Google+ Cinema Viewfinder: Blu-ray Review: The Red Shoes (1948)

Thursday, July 15, 2010

Blu-ray Review: The Red Shoes (1948)

by Tony Dayoub

I've always gravitated to escapist cinema, whether the genre is horror, science fiction, the surreal, the western, or in this case, the musical. Michael Powell and Emeric Pressburger's The Red Shoes is definitely the ultimate movie about dance, ballet in particular. But as David Ehrenstein points out at the start of a brilliant essay included in Criterion's upcoming Blu-ray reissue of the film:
It is a kind of musical, a mainstream favorite, as well as a Technicolor spectacular. But musical generally comes as a hyphenate with comedy attached to it. The Red Shoes is drama.
It precedes the colorful MGM spectacles so prevalent throughout the fifties, directly inspiring An American in Paris (1951) for one. However, it is the psychodrama at the root of this fairy tale adaptation which gives the film its weight, both visually and subtextually.

Like many fairy tales, Hans Christian Andersen's "The Red Shoes" has a definite sexual undercurrent. Karen, the vain girl who dons the magical red shoes in the story, does so simply to preen whenever she goes to church. Despite her adoptive mother's orders not to wear them anymore, she wears them to a party, where she finds she can't stop dancing even after the celebration is over. Dancing day and night, she is even forced to miss her elder's funeral, and the shoes ultimately prove to be Karen's undoing.

In The Red Shoes, Victoria Page (the striking Moira Shearer), rising star of a ballet company run by Boris Lermontov (Anton Walbrook), is cast as the lead in the ballet. Lermontov obsessively clutches onto Vicky, offering her a chance to become the greatest dancer the world has ever known... and not altogether selflessly. Meanwhile, what begins as a tense collaboration between Vicky and Lermontov's musical director, Julian Craster (Marius Goring), soon blossoms into a love affair as the Ballet of "The Red Shoes" begins performances.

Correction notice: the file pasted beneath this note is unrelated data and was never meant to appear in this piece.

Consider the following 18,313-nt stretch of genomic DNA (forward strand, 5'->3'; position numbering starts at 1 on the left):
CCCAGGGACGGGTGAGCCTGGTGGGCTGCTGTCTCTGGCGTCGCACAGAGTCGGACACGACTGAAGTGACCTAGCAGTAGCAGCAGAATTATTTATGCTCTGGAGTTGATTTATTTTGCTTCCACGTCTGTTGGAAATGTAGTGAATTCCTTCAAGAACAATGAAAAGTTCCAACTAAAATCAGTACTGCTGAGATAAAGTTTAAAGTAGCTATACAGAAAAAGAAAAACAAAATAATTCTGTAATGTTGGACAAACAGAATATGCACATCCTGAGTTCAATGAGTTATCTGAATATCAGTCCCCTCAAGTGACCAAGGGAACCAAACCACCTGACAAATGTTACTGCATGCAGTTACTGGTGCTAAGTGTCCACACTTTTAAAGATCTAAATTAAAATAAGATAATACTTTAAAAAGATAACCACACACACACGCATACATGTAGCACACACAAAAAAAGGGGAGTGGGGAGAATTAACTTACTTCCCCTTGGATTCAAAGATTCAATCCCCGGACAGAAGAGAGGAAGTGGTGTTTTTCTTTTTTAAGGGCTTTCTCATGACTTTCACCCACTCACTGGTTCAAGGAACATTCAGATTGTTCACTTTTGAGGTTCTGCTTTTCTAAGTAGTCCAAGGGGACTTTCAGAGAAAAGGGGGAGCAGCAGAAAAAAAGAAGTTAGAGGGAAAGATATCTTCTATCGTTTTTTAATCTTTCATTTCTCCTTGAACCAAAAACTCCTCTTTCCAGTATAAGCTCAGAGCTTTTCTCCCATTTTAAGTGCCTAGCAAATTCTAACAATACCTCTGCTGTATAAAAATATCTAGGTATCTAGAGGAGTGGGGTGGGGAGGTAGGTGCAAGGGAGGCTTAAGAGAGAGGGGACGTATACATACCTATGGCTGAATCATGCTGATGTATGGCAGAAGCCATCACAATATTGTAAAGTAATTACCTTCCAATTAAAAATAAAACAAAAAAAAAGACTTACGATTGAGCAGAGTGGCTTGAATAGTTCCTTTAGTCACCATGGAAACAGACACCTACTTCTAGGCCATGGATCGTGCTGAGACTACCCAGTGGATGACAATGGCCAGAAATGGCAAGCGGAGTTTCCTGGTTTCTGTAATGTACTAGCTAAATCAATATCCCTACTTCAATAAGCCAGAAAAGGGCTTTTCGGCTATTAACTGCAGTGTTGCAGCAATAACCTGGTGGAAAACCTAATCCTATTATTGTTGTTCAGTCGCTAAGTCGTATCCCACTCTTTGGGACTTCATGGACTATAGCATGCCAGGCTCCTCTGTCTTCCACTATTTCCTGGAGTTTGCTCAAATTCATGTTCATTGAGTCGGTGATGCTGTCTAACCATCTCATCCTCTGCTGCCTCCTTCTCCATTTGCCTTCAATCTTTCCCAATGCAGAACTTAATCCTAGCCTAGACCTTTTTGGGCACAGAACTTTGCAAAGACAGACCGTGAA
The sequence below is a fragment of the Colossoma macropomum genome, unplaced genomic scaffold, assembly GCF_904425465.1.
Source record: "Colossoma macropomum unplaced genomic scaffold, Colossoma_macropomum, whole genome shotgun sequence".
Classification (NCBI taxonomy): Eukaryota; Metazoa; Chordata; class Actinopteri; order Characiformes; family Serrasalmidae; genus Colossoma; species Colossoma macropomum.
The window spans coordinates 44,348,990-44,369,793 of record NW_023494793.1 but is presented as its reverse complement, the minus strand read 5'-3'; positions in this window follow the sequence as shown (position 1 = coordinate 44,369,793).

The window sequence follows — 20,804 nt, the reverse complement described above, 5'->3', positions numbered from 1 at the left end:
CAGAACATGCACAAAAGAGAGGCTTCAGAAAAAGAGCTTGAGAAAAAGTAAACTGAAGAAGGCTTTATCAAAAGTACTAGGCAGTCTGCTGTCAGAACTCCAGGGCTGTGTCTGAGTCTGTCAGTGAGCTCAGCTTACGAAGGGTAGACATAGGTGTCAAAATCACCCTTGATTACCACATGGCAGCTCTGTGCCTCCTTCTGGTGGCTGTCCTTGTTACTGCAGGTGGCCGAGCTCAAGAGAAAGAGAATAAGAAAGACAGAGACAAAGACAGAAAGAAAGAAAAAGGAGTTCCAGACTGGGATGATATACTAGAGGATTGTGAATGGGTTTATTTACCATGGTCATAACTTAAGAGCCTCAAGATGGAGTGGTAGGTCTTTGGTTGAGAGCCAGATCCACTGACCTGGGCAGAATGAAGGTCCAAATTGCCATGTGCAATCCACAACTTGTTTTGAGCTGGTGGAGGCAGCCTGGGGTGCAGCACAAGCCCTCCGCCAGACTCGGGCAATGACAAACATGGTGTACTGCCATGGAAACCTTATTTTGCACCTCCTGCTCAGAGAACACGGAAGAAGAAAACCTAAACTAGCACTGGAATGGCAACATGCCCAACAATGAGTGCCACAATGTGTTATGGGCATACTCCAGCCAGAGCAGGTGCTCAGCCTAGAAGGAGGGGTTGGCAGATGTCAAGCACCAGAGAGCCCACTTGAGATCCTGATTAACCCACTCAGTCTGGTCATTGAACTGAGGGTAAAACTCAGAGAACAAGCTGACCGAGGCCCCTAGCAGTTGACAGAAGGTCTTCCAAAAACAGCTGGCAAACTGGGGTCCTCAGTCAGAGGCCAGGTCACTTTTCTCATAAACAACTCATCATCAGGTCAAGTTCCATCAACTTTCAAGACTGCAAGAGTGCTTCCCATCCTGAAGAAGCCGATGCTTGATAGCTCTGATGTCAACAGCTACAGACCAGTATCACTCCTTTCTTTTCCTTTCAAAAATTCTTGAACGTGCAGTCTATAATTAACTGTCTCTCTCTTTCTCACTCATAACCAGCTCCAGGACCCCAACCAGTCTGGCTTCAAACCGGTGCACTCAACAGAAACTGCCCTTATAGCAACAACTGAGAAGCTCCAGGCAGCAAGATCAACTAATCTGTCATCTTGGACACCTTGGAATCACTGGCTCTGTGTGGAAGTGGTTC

Vicky's emotional turmoil manifests itself in the 15-minute ballet sequence at the center of The Red Shoes, the sexual undercurrent of the fairy tale becoming a subtler, psychosexual one in the film. Only the viewer is capable of seeing Vicky's stage performance morph into a colorful nightmare in which Vicky pirouettes through a dreamscape where the demonic shoemaker (Leonide Massine) stands in for Lermontov and Kraster, a premonition of the triangle that Vicky soon finds herself ensconced in.

Criterion's Blu-ray of The Red Shoes heightens the intensity of the melodrama, crystallizing Vicky's dilemma as luminously as the newfound film grain in this wondrous 2009 digital restoration (financed in part by Powell protege Martin Scorsese's Film Foundation). What struck me as I watched this iteration of the film (which I've seen at least a half-dozen times before) is how sympathetic one grows to Lermontov's side of the argument. Surely in 1948, audiences may have felt just as torn as Vicky between true love, in the form of Craster, and devotion to art, in the form of Lermontov. But Craster's behavior as he pleads with Vicky on the eve of his greatest musical triumph, begging her to abandon her return to the stage in order to follow him on his burgeoning career, seems ridiculously stupid and petty from a twenty-first century perspective. Even Lermontov at his most exploitative seems to be able to satisfy Vicky's, indeed every ambitious person's, need to self-actualize. One need not be a feminist to empathize with Lermontov in this situation.